Now that we’re on to spending, we can consider credit cards. Credit cards are good, but be careful! Credit card companies make more money on interest than they lose on perks like cash back (if they didn’t, they’d go out of business). Pay off your bill every month in full so that debt does not build up. If you do accrue credit card debt, it will rise very, very quickly. If you think you can’t handle a credit card, don’t get one.
Let’s say you’ve been saving for a while and have a decent chunk of money – a few thousand more than you really need for upcoming expenses and potential emergencies. It’s time to talk briefly about investing. Savings accounts are better than checking accounts because of their higher interest rates; for higher interest still, investments are essential. You won’t get rich quickly from most (safe) investments, but you can get rich slowly!
Investments use the power of compounding interest to grow your money over time. Interest gives you a certain percentage back on the money you have in the stock. Compounding interest refers to what happens when you invest that interest right back in: you’ve increased the amount of money in the investment, so even if you make the exact same interest this year as you did last year, you’ll make more because the amount you have in the stock is higher this year (thanks to last year’s interest). Over time, this can mean big bucks!
Stocks can go down, of course, so invest wisely. Leave some money in your savings account and put some more in safer investments, such as index funds (which track various measures of the entire market) and bonds (which can be less volatile than stocks, especially in the case of short-term bonds). Put only some of your money in volatile stocks and decrease that amount as you get closer to retirement. A financial advisor can help you here.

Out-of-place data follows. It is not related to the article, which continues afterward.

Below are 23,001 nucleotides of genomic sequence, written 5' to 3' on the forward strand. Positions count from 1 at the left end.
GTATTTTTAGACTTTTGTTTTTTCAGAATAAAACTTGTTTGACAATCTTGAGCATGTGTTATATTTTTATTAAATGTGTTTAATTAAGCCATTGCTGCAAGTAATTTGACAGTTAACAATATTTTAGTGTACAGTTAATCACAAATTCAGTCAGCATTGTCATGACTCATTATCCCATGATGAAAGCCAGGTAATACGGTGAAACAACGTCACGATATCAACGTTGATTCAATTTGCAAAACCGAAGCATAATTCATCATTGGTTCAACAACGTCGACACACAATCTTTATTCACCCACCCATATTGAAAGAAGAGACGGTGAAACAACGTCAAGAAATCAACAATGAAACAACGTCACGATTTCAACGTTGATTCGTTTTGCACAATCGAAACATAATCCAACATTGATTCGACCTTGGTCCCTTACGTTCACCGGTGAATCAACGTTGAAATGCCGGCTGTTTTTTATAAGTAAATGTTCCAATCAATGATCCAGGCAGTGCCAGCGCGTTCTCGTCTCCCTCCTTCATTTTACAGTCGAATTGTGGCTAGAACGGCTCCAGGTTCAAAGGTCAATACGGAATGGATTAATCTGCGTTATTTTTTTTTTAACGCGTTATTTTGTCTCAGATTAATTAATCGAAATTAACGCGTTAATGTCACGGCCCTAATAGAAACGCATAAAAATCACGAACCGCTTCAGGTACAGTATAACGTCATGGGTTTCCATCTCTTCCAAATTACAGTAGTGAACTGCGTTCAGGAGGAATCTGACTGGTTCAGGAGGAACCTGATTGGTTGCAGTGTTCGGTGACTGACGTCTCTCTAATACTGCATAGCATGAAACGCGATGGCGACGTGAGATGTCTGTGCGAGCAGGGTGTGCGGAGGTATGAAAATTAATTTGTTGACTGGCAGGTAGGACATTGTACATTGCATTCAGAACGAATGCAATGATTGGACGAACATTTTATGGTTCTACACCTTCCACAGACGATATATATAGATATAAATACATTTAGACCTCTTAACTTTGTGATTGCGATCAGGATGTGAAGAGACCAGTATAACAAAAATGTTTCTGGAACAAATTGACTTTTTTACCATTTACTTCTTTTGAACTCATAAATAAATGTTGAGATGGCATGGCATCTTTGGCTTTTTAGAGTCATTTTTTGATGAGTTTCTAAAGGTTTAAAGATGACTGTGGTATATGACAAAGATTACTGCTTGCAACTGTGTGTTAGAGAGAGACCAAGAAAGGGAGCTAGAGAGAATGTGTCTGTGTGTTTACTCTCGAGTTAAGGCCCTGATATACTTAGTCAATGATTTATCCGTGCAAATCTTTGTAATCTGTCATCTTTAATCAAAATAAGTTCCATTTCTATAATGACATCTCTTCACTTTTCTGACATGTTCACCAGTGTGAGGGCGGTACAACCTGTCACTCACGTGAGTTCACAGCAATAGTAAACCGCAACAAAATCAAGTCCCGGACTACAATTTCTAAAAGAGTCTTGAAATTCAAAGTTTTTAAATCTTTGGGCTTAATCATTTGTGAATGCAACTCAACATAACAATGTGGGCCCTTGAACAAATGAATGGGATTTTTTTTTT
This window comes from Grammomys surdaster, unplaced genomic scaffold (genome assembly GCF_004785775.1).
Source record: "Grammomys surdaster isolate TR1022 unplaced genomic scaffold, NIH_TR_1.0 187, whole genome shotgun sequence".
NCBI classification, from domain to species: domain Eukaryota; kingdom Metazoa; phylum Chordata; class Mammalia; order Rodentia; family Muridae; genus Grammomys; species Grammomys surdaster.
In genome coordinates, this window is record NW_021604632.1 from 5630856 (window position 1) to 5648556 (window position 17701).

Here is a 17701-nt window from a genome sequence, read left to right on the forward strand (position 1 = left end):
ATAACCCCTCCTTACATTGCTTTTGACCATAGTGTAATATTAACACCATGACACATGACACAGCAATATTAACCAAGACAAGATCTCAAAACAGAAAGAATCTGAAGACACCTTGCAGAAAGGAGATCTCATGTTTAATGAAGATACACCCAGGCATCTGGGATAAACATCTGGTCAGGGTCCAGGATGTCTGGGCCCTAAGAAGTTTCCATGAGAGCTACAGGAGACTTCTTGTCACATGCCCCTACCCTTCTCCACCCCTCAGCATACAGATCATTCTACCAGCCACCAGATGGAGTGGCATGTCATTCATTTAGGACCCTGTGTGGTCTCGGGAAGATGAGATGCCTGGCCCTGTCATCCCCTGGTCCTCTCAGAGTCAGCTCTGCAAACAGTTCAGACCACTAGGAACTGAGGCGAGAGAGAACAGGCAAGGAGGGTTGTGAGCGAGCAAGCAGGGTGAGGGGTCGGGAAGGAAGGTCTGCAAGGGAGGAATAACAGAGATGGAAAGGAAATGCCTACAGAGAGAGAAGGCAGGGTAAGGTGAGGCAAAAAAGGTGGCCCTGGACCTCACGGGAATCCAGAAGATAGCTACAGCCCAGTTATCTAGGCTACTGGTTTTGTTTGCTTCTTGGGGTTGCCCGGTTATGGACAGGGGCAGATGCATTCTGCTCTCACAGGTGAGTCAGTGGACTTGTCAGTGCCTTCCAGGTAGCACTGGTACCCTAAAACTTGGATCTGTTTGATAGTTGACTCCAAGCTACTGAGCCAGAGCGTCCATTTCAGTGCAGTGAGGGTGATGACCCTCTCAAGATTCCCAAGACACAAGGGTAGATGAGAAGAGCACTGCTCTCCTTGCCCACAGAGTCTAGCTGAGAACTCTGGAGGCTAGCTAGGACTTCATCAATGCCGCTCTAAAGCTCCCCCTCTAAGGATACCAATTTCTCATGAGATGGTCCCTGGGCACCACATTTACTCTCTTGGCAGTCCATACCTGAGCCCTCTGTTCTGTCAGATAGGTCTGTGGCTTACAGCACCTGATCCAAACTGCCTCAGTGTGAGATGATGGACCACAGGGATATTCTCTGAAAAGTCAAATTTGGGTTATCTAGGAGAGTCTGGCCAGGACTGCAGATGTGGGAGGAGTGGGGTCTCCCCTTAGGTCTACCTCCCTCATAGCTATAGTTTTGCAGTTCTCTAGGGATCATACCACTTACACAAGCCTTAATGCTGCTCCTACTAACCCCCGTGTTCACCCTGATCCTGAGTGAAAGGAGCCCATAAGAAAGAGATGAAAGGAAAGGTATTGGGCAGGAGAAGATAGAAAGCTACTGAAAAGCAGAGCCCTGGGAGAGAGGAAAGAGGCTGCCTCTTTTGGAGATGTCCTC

Once you have a good amount saved in traditional investments, you can diversify with other types of assets. Some people own valuable minerals like gold bullion; others invest in real estate, collectibles, foreign currencies, and more. It’s never a bad idea to have your money spread out a bit because your risk is higher when you rely entirely on one type of investment.
Tax-free retirement funds
Saving in a traditional brokerage account (that’s what you’ll need to own stocks and bonds) is a good idea because you can always pull the money out when you need it. But you should also consider saving in a tax-free retirement fund. For employees, this is a 401(k); for independent contractors, you’ll use an IRA. Both of these put your money in investments. Put in as much as you can, but remember to save in your bank account as well, because you may need money for a future expense, and penalties from drawing early from tax-free retirement funds are quite steep.
You’re ready to save
That’s all there is to basic personal finance! Make more than you spend, save the difference, build a nest egg in your savings account, and invest a good portion of your money in the stock market through regular and tax-free accounts. If you do all of this, you’ll be in good shape – and in a better mood when you read those finance magazines and newspapers.